Prakash Ramchandra Gangan, a Mumbai resident, recalls the tragic incident of his sister Sanjana’s death in a Mumbai chawl.
Sanjana Kolvankar at the time of her marriage. (Praful Gangurde/HT Photo)
She had set herself on fire after enduring years of harassment at the hands of her in-laws. Her husband saw her set herself on fire but did nothing to stop her and took her to the hospital only on the insistence of neighbours.
Prakash Ramchandra Gangan, Mumbai
It was around 10:15 pm on February 4 this year. I had just returned home from work when a neighbour frantically rang our door bell. When I answered the door, he said that my sister, Sanjana, had set herself on fire.
Sanjana lived with her in-laws only five minutes away from my chawl. I rushed to her house but she wasn’t around. I worriedly started inquiring her neighbours about the incident.
“She was on fire when she came down from her mezzanine floor room to me. Her husband was walking behind her.
I shouted at him and said that he could at least try and douse the flames. He was initially unbothered, but on my constant yelling, he put a piece of cloth on her, bundled her in an auto rickshaw and took her to a hospital,” a neighbour told me.
I informed my elder sisters – Surekha, 50 and Sushma, 46 – who are married and live elsewhere in the city and we all reached Rajawadi hospital.
Sanjana, the youngest of us, had sustained serious burn injuries and doctors told us that she was critical. Her husband still looked unbothered with the happenings around him.
We informed the Kanjurmarg police and they arrived at the hospital, they took Sanjana’s thumb impression on a blank piece of paper, asked her what had happened and told us that they would write the statement on that paper later. When we insisted that they should do so in front of us, they refused.
Upon our insistence of registering a first information report (FIR) against my sister’s in-laws as they had pushed her to a point where she took the extreme step, the police said that they wouldn’t do so unless she died.
Despite constant pleading with the cops, no complaint was registered for four days. On February 8, my sister succumbed to her burns. We performed her last rites and I requested people from my neighbourhood to accompany me to the police station and help register a case.
Police asked us what our complaint was and we alleged mental and physical harassment at the hands of Sanjana’s husband Sanjay Kolwankar, 42, mother-in-law Vanita, 62, sister-in-law Pragati, 44, brother-in-law Raju and his wife. They had made my sister kill herself.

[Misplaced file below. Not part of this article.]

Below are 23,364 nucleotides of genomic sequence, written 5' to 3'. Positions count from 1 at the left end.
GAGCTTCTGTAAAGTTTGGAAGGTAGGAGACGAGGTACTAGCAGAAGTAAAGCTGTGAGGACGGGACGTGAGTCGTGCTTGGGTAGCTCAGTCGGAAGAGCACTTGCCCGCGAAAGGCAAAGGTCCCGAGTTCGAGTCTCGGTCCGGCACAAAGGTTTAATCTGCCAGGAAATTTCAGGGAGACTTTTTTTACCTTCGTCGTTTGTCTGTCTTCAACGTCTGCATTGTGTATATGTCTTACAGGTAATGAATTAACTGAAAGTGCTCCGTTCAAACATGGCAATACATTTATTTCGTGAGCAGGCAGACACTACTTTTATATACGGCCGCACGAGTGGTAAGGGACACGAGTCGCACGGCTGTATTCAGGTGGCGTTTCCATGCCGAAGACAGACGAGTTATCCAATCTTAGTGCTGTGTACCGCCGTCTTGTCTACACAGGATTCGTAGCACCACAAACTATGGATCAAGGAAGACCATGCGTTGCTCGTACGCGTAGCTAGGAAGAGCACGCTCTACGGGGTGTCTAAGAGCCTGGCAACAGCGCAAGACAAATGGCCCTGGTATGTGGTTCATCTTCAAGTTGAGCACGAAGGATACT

However, we were in for a shock when we checked Sanjana’s statement on the blank paper which had her thumb impression. They had falsely written that Sanjana, in her statement, had stated that she had taken the drastic step as per her own will and that no one was to be held responsible for her act.
I met the senior inspector of the police station, sought help from the local media and it was only after that the police started cooperating with us and arrested the five accused. They were subsequently granted bail.
Sanjana tied the knot with Sanjay on June 23, 2007 in an arranged marriage. About two years later, their son Tatendra was born.
Since Sanjana was constantly mentally and physically harassed, the child spent most of his time at my house where I live with my parents – Ramchandra, 86 and Mangla, 70, and my wife.
Sanjana’s husband and in-laws would make dowry demands indirectly. Her mother-in-law would taunt her saying that she had given so much to her daughters when they got married; however, Sanjana’s parents were unable to do so. The fights would then snowball and they would assault my sister.
On one such occasion, her sister-in-law slapped her in front of all her relatives who had come home for a celebration. Our family met her in-laws and told them that such behaviour could not be tolerated. This was not the first time we had arranged such a meeting.
On the day when my sister set herself on fire, her mother-in-law had been fighting with her — hurling obscenities saying that she should get out of the house and arrange an accommodation for herself.
Sanjana, who had mentally broken down by then, told her husband about it and asked him if he would speak to his mother. He replied that he wouldn’t talk to her mother about the harassment and that she was free to do what she liked. She then poured oil on her and set herself ablaze.
He watched her burn. The five-year-old child, who could not convince his father to help his mother, rushed downstairs to his aunt to seek help.
She was not forthcoming either. Tatendra remembers the incident in parts. He is afraid, misses his mother and has been living with me ever since her death.
I work as a security guard and live by modest means but I am going to give everything to this child. He is all I have left of my sister.
(As told to Puja Changoiwala)